“In everything that we’re doing with our young people, we need in some way to be looking at these three goals: to empower young people; to foster responsible participation in life mission and work; and to foster the total personal spiritual growth of each young person….”
For information on all upcoming youth activities, go to www.dcdiocese.org/youth.
Vocations
According to vocation director Becky Hessman, a 2007 survey by the National Opinion Research Center in Chicago found that “clergy” rank first in job satisfaction. Eighty-seven percent of clergy said they are “very satisfied with their job.”
“We learned that job satisfaction has little to do with earning money, and a whole lot to do with helping people,” Hessman said. Second place in “general happiness” is the profession of firefighter, she said.
“Isn’t it interesting that clergy and firefighters are the most fulfilling professions in the United States. Firefighters literally save people from flames, and priests set people on fire with the Holy Spirit.”
Hessman went on to highlight several local programs that are designed to nurture an atmosphere of discernment among young people, such as a summer “vocation day” for high school students, the “Encounter With God’s Call” trip to a Conception Seminary in Missouri, and “Companion Camp” for boys entering the sixth, seventh and eighth grades.
“One of the most pressing needs in our diocese is the need for priestly vocations and consecrated life,” she said.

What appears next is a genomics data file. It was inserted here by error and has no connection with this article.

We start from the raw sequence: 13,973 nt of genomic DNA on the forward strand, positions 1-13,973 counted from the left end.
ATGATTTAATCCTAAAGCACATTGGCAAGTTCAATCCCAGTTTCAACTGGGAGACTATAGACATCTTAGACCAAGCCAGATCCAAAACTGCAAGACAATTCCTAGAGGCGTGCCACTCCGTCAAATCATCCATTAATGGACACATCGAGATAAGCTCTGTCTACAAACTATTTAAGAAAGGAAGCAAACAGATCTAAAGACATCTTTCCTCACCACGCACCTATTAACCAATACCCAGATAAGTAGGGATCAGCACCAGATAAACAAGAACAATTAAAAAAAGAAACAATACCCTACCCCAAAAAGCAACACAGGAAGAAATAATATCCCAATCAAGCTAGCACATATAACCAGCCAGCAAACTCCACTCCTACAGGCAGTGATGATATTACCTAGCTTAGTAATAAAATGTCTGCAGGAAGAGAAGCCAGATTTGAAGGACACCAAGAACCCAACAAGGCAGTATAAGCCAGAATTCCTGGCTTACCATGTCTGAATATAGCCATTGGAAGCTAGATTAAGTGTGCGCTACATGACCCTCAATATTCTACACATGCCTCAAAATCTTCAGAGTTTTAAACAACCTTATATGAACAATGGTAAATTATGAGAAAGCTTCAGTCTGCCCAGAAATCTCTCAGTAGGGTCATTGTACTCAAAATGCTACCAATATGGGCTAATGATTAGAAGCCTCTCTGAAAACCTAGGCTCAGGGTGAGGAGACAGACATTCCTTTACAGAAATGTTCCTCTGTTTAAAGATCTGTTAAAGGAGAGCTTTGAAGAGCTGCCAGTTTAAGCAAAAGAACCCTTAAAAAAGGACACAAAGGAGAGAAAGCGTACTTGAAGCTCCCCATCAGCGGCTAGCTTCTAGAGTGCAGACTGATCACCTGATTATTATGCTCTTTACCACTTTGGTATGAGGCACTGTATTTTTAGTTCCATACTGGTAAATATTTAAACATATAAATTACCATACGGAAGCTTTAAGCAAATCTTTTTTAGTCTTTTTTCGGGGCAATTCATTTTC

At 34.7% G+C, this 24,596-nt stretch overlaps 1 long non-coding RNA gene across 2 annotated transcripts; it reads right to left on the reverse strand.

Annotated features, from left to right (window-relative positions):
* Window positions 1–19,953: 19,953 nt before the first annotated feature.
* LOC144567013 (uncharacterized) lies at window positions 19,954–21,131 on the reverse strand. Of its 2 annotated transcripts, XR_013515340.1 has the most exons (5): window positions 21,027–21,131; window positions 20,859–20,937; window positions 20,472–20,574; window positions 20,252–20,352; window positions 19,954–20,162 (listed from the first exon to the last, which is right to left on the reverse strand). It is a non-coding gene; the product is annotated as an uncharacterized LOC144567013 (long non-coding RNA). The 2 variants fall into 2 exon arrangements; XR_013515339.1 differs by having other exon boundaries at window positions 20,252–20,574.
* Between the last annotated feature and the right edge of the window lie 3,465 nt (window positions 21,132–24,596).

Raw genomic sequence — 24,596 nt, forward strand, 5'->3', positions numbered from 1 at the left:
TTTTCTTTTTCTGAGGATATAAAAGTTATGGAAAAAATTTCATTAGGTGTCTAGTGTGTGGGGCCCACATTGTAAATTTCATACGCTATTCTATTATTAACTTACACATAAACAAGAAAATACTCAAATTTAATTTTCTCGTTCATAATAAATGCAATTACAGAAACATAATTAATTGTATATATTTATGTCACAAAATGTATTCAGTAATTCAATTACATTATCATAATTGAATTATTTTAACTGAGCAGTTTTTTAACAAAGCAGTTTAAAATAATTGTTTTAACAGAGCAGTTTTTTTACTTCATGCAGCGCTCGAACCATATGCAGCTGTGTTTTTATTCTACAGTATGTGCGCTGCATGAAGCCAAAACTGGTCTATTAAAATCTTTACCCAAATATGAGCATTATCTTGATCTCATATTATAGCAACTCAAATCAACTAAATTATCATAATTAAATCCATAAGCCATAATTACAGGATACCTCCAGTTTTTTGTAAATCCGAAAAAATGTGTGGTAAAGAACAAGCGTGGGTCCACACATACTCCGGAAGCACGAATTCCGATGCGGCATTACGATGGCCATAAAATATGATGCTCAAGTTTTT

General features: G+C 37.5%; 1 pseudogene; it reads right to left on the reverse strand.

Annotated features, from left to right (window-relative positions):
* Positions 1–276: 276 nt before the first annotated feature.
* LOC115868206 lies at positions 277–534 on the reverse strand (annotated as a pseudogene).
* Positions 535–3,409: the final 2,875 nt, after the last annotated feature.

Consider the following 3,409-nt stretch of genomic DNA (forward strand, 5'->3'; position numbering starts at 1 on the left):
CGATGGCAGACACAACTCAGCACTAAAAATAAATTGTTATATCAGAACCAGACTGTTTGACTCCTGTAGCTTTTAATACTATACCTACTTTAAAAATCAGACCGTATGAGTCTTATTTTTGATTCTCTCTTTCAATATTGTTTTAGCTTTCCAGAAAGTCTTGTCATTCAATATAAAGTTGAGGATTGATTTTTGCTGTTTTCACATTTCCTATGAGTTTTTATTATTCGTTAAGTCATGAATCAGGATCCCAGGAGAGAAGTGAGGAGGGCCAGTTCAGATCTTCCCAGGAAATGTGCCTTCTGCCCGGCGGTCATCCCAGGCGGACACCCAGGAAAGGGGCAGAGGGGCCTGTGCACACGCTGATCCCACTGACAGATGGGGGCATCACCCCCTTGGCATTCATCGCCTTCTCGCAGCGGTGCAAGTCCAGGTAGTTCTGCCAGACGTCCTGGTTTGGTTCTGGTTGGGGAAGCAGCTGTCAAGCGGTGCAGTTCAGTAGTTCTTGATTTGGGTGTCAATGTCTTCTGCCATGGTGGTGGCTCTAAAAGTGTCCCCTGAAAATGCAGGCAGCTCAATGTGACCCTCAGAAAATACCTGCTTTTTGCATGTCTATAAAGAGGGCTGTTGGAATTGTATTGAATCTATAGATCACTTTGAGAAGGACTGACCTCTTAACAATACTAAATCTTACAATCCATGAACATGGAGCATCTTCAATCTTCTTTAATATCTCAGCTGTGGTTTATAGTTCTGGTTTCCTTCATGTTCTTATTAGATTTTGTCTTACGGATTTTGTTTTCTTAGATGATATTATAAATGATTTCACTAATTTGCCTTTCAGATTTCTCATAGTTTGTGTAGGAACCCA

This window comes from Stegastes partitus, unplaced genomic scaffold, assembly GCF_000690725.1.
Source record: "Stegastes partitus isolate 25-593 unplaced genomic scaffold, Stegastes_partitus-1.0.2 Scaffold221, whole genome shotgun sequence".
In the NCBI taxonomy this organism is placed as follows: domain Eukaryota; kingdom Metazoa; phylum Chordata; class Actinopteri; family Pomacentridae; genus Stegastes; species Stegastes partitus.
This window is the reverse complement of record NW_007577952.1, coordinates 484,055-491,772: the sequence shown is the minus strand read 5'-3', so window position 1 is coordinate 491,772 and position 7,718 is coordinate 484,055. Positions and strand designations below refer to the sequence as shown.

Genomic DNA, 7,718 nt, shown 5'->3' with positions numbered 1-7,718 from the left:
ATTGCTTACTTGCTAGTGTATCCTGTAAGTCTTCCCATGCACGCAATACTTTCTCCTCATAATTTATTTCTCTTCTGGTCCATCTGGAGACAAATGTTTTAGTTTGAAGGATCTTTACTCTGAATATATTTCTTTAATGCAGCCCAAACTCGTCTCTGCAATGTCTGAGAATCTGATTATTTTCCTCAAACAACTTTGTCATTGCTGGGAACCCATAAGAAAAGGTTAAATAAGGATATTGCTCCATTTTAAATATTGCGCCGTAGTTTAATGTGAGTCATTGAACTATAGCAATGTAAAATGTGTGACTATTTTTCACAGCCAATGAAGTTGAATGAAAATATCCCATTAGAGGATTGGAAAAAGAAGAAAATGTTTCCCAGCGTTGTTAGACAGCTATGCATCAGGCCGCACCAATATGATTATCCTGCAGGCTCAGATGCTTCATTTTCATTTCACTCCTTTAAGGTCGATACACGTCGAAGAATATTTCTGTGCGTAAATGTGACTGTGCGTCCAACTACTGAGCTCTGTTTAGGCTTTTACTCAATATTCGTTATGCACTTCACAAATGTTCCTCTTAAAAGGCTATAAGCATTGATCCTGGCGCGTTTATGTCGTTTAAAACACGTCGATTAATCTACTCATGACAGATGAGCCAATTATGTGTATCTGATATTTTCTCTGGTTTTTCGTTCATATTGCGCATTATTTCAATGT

For more information, go to www.dcdiocese.org/vocations, or call Hessman at (620) 227-1530.
Protecting God’s Children
Also addressed at the DRE Day gathering was the Protecting God’s Children program and the requirement for every Church employee as well as all volunteers (DREs, catechists, youth ministers, etc...) who work with children, to attend a Protecting God’s Children workshop.
“It is out of love and care for our children that we do all we do to create safe places for our children whenever they are at parish related activities: PSR classes, mission groups, social events, what have you,” said Sister Janice Grochowsky, CSJ, JCL, Diocesan Coordinator for the Safe Environment Program.  
Pastoral Ministry Formation
“The Church repeatedly insists that adult formation should be at the center of our catechetical efforts,” said Stein, coordinator of Pastoral Ministry Formation. “When we as adults become involved in our own faith formation, we show our children and our youth that faith formation is a lifelong process.”
PMF is an extensive adult education program that offers several three-hour courses, from “Theology of the Church,” to “Creeds and Faith,” to “Christian Morality and Social Issues.” Depending on the level of participation, the student could earn a degree in pastoral ministry, a diocesan diploma, or neither if the individual chooses to take classes for personal enrichment. The program, which includes 30 hours of college credit hours, is designed to “nurture and send forth mature disciples, conscious of responding to their baptismal call, to be heralds of the Gospel in building up the Church of the Diocese of Dodge City.”
“Pastoral Ministry Formation in my life has been a blessing,” Stein said. “And the best thing that it has done is to help my four children see that I’m willing to learn as an adult.
“You guys give so much to our kids and our youth,” she told the DREs. “Take time for yourself. Take time to feed yourself. …I have people from all over country calling me about this program, and it’s right here. I invite you to really embrace this and come to this program.”
For more information, go to www.dcdiocese.org/pastoral-ministry-formation, or call Stein at (620) 227-1538.